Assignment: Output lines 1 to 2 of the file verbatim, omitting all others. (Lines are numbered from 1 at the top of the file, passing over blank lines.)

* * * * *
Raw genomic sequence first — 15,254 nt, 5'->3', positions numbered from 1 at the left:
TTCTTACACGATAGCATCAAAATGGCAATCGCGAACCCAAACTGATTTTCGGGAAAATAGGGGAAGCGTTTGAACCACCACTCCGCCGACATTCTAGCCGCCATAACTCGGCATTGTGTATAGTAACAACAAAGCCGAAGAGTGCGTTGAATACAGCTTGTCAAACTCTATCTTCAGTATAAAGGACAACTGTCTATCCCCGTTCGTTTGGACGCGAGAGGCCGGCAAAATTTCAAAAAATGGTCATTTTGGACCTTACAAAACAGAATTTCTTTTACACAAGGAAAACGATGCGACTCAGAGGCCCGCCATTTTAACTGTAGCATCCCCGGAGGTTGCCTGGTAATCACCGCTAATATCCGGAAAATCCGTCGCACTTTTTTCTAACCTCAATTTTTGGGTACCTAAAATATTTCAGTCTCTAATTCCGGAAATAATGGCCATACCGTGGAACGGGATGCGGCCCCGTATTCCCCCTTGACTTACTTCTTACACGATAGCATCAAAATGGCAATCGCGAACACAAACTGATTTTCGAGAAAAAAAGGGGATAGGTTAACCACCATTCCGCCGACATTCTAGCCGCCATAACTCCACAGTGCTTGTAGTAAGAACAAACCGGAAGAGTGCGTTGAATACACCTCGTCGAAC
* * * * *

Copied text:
Raw genomic sequence first — 15,254 nt, 5'->3', positions numbered from 1 at the left:
TTCTTACACGATAGCATCAAAATGGCAATCGCGAACCCAAACTGATTTTCGGGAAAATAGGGGAAGCGTTTGAACCACCACTCCGCCGACATTCTAGCCGCCATAACTCGGCATTGTGTATAGTAACAACAAAGCCGAAGAGTGCGTTGAATACAGCTTGTCAAACTCTATCTTCAGTATAAAGGACAACTGTCTATCCCCGTTCGTTTGGACGCGAGAGGCCGGCAAAATTTCAAAAAATGGTCATTTTGGACCTTACAAAACAGAATTTCTTTTACACAAGGAAAACGATGCGACTCAGAGGCCCGCCATTTTAACTGTAGCATCCCCGGAGGTTGCCTGGTAATCACCGCTAATATCCGGAAAATCCGTCGCACTTTTTTCTAACCTCAATTTTTGGGTACCTAAAATATTTCAGTCTCTAATTCCGGAAATAATGGCCATACCGTGGAACGGGATGCGGCCCCGTATTCCCCCTTGACTTACTTCTTACACGATAGCATCAAAATGGCAATCGCGAACACAAACTGATTTTCGAGAAAAAAAGGGGATAGGTTAACCACCATTCCGCCGACATTCTAGCCGCCATAACTCCACAGTGCTTGTAGTAAGAACAAACCGGAAGAGTGCGTTGAATACACCTCGTCGAAC